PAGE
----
Ardrossan - On This Day In History

Published stories from each town's past.
Penny Tray
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Re: Ardrossan - On This Day In History

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GLASGOW HERALD
20 MARCH 1911

OLD QUARRY SITE AT NORTH CRESCENT, ARDROSSAN

A movement has been started in Ardrossan to enhance the amenity of the northern district of the town by laying out a bowling green on the site of the old quarry behind the North Crescent.

The promoters have been in communication with the representatives of the Earl of Eglinton, to whom the ground belongs, and the ground is now offered for a nominal annual payment so long as it is used for the purpose suggested.
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meekan
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Re: Ardrossan - On This Day In History

Post by meekan »

I have a vague recollection of a conversation regarding a quarry around North Crescent area, but never heard of a bowling green there. Presumably it never came to pass, any comments about this?
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Re: Ardrossan - On This Day In History

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Meekan,

Old maps show sandstone quarries between the Toll Store and Paisley Street, and on the site you and I would understand to be the Coal Ree, both of which at that time would have precious little between them and North Crescent. And I would have to agree that the construction of the bowling green never transpired.
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meekan
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Re: Ardrossan - On This Day In History

Post by meekan »

PT
I often wondered what the land opposite the Tap Shop and the old turntable was laid out for. Up from the bungalows on the way to North crescent?
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Re: Ardrossan - On This Day In History

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GLASGOW HERALD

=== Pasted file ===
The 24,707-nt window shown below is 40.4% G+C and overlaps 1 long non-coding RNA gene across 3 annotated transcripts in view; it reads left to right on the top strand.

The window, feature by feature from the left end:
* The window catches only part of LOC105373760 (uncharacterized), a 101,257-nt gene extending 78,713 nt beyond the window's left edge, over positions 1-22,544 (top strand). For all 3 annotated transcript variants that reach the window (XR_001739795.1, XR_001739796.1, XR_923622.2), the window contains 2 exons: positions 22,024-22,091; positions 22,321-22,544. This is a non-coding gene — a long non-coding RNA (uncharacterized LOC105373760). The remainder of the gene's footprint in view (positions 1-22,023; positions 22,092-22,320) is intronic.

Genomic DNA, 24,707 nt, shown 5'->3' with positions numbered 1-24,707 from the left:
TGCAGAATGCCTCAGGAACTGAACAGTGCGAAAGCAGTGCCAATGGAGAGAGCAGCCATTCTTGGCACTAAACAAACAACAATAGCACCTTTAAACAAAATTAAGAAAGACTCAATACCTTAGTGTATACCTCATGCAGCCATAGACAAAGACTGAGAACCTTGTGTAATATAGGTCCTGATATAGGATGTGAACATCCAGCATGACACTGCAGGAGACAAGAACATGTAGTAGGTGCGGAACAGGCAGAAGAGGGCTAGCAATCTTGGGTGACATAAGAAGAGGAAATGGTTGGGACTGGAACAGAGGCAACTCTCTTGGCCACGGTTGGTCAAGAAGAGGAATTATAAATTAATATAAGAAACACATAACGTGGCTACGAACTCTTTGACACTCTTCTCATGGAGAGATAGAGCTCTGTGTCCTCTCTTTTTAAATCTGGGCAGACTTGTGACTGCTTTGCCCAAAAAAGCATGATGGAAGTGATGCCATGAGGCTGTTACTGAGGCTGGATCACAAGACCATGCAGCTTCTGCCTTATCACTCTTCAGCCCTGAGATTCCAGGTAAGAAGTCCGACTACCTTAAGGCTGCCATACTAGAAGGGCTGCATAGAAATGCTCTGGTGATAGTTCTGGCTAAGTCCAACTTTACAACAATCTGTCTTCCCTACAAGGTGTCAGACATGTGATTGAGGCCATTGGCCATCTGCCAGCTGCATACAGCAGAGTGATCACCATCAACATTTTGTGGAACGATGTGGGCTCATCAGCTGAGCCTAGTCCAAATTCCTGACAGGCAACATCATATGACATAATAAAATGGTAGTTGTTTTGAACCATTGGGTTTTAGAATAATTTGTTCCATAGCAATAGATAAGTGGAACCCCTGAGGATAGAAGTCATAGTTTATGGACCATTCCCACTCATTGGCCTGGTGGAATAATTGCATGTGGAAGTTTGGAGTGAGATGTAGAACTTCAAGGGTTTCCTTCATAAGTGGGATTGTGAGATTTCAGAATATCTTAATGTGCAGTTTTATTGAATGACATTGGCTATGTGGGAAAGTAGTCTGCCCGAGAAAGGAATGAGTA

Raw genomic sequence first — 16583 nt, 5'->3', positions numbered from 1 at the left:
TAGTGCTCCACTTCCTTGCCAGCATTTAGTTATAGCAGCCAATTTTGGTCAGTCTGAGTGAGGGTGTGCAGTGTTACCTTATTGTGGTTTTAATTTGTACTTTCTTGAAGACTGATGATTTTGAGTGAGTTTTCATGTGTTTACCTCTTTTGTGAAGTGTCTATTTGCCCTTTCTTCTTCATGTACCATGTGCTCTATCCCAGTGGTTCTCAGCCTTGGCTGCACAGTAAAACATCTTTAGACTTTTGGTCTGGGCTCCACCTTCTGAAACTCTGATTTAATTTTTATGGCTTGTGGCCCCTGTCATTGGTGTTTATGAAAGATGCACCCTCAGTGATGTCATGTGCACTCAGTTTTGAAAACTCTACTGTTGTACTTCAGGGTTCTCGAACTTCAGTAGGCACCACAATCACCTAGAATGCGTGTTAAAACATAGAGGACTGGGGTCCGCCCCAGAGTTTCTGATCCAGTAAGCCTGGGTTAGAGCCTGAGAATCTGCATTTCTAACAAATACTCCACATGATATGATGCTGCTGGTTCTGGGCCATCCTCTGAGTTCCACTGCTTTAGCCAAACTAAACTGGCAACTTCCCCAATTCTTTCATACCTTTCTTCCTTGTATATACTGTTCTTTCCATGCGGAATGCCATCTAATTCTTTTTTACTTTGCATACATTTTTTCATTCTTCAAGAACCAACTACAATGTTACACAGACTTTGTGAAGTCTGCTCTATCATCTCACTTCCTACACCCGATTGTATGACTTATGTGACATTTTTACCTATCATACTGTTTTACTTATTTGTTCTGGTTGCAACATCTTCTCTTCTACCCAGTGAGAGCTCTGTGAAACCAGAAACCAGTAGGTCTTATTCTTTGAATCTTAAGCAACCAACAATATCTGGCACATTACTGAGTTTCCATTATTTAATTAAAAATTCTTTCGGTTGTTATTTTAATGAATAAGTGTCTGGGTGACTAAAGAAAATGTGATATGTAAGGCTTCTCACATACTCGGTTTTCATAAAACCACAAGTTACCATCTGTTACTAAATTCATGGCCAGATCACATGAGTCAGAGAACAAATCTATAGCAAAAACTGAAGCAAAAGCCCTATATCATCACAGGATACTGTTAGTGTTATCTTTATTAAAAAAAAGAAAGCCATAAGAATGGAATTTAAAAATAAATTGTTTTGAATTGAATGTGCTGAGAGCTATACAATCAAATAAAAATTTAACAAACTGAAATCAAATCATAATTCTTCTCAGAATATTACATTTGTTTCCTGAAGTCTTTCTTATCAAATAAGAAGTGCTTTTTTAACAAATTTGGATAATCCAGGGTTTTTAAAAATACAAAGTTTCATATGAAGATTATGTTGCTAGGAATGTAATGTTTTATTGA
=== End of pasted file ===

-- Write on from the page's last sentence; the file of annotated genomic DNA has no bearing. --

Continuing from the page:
21 MARCH 1862

SHIPPING CASUALTY

Liverpool, March 20 – The sloop JANET, from Liverpool for Ardrossan, with a large cargo of salt, is reported to have sunk near Thornby light-ship; one man lost; remainder of crew landed here by a gig boat.
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Re: Ardrossan - On This Day In History

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GLASGOW HERALD
21 MARCH 1867

SHIPPING CASUALTY

Falmouth, March 18 – The ILMATAR, Broman, from Ardrossan to Genoa, came out of dock on the 16th, and has sustained further damage alongside the breakwater.
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Re: Ardrossan - On This Day In History

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GLASGOW HERALD
21 MARCH 1868

SHOPBREAKING AND ROBBERY

Between Thursday night and yesterday morning two shops, situated next door to each other, were broken into in Glasgow Street, Ardrossan, the burglars forcing up the back windows.

It is surmised that the thieves were not altogether strangers to the premises, as they had to encounter a good watch dog in one of the shops which gave no sign of their presence.

One of the windows was protected by iron stanchions, and two of these were bent to admit the depredators.

In one case they only secured a few coppers, the proprietor having removed most of his cash the previous night; while in the other case a cash-box was forced open and 30s thus secured. A further sum of money in a different compartment of the same box escaped their notice.

No trace has yet been got of the guilty parties, but the police are making the necessary investigations, and we hope the depredators may soon be brought to justice.
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Re: Ardrossan - On This Day In History

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GLASGOW HERALD
21 MARCH 1868

ARDROSSAN COURSING CLUB

The meet took place on Thursday at Sharphill, and a large concourse of spectators were present. The weather fortunately was excellent. Hares were very scarce, but there were some excellent trials.
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Re: Ardrossan - On This Day In History

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GLASGOW HERALD
21 MARCH 1870

COUNTRY HOUSE TO LET

Ardrossan – to let, furnished villa of Castlecraigs, containing 3 public rooms, 7 bedrooms, bath room, and servants’ accommodation. The offices consist of stable, coach house, byre, &c., and the gardens are large and productive, with well-stocked greenhouse and vinery.